April 19, 2024

African American pediatrician using nebulizer during inhaling therapy of a small boy due to coronavirus pandemic.

Arkansas Delta Informer Staff – May 5, 2022 – Researchers at the University of Arkansas for Medical Sciences (UAMS) Office of Community Health & Research have found that Black Arkansans who reported racial discrimination in the criminal justice system also experienced higher levels of hesitancy toward COVID-19 vaccines.

According to the Arkansas Department of Health, only around 41% of Black Arkansans five years of age and older have been vaccinated against the coronavirus. In some Arkansas counties, more than 70% of the Black population remains unvaccinated.

UAMS researchers collected data from a random sample of adult Arkansans in July 2021. About 51% of Black Arkansans 18 and older reported some level of vaccine hesitancy. Researchers explored multiple factors that could lead to vaccine hesitancy, including sociodemographic characteristics such as age, gender and education; exposure to COVID-19 and COVID-19-related deaths; and experiences of racial discrimination. While racial and ethnic disparities in vaccine hesitancy are well documented, the study explored within-group variation among Black respondents to analyze the diversity of experiences, and how those experiences relate to vaccine hesitancy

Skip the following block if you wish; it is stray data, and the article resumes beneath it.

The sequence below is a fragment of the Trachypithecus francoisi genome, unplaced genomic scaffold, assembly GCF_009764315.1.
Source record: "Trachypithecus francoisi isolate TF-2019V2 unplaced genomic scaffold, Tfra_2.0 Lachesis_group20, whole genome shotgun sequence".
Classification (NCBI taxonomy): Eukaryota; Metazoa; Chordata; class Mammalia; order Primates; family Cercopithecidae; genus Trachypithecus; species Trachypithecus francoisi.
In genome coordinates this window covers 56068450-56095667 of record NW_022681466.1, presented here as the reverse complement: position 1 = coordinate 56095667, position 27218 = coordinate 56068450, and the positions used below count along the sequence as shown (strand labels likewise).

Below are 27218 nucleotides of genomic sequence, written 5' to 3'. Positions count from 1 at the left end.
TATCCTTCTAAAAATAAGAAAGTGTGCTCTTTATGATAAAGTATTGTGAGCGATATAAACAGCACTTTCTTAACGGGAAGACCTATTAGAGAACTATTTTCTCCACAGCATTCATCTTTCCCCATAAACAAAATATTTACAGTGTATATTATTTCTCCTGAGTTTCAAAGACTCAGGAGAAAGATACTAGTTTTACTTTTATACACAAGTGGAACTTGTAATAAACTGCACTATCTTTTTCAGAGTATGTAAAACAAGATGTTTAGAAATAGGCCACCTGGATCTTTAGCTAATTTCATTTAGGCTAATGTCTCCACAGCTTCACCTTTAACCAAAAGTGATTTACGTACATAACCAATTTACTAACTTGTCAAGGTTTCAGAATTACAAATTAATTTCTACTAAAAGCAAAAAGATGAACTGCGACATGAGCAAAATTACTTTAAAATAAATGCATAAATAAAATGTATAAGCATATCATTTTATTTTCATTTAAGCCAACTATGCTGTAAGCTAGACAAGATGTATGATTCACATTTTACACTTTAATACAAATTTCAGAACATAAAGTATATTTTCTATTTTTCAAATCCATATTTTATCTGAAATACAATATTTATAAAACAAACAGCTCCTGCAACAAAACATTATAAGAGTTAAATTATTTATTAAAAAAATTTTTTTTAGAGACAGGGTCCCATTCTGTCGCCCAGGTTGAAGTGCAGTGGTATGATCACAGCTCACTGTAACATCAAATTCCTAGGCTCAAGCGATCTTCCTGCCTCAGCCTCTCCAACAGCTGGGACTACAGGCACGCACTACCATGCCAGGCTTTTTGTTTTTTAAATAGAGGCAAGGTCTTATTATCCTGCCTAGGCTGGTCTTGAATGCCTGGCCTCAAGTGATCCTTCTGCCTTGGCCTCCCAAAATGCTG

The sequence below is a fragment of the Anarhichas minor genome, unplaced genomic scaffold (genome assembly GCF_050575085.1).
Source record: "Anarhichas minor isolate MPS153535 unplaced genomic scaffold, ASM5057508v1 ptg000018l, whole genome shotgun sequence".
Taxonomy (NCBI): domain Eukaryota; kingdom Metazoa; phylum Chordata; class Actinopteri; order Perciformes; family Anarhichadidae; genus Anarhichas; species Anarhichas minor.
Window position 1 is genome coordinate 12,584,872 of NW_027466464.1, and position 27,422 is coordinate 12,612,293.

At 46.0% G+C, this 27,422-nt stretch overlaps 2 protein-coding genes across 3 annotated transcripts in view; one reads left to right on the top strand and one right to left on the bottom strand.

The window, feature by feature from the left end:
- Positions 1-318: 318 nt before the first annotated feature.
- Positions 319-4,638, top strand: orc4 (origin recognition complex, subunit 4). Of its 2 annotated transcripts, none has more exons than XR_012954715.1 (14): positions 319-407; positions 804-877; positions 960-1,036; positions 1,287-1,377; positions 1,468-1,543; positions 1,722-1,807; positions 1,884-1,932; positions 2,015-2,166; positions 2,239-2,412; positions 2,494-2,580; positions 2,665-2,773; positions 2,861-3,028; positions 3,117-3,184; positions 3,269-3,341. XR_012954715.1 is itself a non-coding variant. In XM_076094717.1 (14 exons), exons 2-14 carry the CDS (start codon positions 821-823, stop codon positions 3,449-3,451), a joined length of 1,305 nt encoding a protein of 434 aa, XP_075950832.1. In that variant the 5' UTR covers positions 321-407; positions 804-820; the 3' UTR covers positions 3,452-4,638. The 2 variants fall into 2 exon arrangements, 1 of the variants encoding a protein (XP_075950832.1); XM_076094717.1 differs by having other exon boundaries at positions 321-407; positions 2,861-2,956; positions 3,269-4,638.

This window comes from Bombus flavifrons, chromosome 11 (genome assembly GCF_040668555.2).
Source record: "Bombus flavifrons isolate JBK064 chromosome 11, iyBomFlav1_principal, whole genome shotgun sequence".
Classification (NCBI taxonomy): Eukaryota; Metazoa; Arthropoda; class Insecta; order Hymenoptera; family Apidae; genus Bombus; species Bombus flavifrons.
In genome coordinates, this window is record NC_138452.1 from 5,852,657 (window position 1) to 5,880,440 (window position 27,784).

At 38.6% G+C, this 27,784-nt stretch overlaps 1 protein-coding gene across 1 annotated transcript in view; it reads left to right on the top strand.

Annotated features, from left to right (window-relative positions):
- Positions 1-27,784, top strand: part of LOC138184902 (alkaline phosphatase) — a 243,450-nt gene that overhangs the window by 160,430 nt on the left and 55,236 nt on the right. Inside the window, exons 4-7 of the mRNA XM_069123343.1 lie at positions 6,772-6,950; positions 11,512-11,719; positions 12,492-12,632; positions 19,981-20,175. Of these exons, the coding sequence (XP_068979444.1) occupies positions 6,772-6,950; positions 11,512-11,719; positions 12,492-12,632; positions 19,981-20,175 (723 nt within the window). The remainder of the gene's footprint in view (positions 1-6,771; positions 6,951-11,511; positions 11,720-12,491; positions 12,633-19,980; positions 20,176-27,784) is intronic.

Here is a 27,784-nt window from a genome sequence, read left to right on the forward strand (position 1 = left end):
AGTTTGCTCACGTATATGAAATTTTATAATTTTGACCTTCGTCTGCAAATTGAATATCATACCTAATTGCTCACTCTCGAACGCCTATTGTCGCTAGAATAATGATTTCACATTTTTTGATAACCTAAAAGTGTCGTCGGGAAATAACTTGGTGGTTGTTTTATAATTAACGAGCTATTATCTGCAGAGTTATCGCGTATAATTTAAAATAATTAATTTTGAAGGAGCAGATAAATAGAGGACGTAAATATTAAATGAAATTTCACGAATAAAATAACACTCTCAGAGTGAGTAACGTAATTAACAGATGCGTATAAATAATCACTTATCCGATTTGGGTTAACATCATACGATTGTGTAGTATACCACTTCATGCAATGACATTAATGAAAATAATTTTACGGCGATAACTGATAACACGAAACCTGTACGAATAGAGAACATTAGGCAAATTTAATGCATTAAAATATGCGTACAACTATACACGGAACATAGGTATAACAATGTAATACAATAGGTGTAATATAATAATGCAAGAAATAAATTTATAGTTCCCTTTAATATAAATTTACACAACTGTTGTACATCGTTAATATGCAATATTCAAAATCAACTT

“This research shows that COVID-19 vaccine hesitancy varies among Black adults, and that experiences of racial discrimination with police, or in courts, are an important factor in understanding that variation,” said Don Willis, Ph.D., a researcher and assistant professor in the UAMS Office of Community Health & Research. “This data suggests that we need to pay special attention to how racial discrimination in policing and courts may impact public health, preventive care like vaccination campaigns and racial health disparities.”

Researchers found that individuals who reported having a close friend or family member die from COVID-19 were 70% more likely to experience COVID-19 vaccine hesitancy. Those who had experienced discrimination with police or in the criminal justice system were 161% more likely to be vaccine hesitant. Other experiences of racism, such as in school or housing, were not significantly associated with vaccine hesitancy among Black adults.

The UAMS findings were published in the Journal of Racial and Ethnic Health Disparities.

The COVID-19 pandemic is expected to reduce life expectancy by more than two years for Black individuals in the United States. According to the Centers for Disease Control, Black populations have faced higher rates of cases, hospitalizations and deaths due to the pandemic than white, non-Hispanic populations.

As of Monday, May 2, the Arkansas Department of Health has reported more than 11,300 deaths from COVID-19. Less than 56% of the state’s eligible population is fully immunized. According to the ADH, about 80% of the state’s COVID-19 hospitalizations since last February are among unvaccinated patients.

For information about COVID-19 vaccination and testing services in Northwest Arkansas, visit nwa.uams.edu/covid.


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